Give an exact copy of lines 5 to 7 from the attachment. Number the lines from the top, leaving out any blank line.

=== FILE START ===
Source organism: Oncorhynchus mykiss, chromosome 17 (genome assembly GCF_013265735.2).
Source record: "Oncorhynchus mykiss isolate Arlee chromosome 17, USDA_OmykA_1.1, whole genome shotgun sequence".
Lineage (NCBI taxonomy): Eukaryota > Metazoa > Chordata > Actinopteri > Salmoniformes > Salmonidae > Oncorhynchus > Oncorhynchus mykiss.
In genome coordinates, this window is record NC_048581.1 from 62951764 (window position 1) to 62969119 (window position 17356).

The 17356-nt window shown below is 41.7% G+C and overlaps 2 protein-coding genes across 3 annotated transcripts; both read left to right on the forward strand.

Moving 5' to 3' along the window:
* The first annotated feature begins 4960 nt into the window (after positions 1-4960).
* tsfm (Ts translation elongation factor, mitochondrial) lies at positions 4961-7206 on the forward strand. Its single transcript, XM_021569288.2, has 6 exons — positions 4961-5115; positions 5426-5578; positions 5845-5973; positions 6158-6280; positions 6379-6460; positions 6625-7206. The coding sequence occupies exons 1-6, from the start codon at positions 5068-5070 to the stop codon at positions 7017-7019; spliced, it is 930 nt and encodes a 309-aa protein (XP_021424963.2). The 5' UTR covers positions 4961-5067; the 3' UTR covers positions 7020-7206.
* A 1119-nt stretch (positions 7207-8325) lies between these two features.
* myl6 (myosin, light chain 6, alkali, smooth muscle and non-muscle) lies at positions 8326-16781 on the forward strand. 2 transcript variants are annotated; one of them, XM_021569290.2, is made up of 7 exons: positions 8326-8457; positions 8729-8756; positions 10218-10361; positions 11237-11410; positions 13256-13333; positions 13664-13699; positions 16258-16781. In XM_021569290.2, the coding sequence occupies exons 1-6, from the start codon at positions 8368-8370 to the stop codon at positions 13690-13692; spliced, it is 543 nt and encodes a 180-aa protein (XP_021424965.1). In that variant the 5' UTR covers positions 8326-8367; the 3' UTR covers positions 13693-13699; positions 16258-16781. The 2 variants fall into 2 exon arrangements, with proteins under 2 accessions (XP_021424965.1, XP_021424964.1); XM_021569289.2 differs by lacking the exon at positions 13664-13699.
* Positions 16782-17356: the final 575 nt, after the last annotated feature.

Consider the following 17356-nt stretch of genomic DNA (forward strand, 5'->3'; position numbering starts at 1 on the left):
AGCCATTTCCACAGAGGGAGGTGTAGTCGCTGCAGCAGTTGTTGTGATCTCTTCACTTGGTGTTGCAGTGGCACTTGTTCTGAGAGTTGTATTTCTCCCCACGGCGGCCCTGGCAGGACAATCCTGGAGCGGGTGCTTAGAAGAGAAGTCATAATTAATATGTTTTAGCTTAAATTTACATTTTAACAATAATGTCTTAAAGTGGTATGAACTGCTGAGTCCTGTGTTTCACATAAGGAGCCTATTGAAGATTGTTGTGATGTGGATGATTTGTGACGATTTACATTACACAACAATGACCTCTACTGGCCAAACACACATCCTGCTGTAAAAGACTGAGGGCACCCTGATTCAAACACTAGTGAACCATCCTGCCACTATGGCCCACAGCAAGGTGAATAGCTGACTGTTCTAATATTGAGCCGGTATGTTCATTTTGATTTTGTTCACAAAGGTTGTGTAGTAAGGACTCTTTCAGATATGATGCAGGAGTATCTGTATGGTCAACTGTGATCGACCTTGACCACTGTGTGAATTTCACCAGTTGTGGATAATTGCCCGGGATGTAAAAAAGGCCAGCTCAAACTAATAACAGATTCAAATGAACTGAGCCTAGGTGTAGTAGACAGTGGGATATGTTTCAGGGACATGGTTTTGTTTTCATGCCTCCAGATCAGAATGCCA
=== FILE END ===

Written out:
The 17356-nt window shown below is 41.7% G+C and overlaps 2 protein-coding genes across 3 annotated transcripts; both read left to right on the forward strand.

Moving 5' to 3' along the window:
* The first annotated feature begins 4960 nt into the window (after positions 1-4960).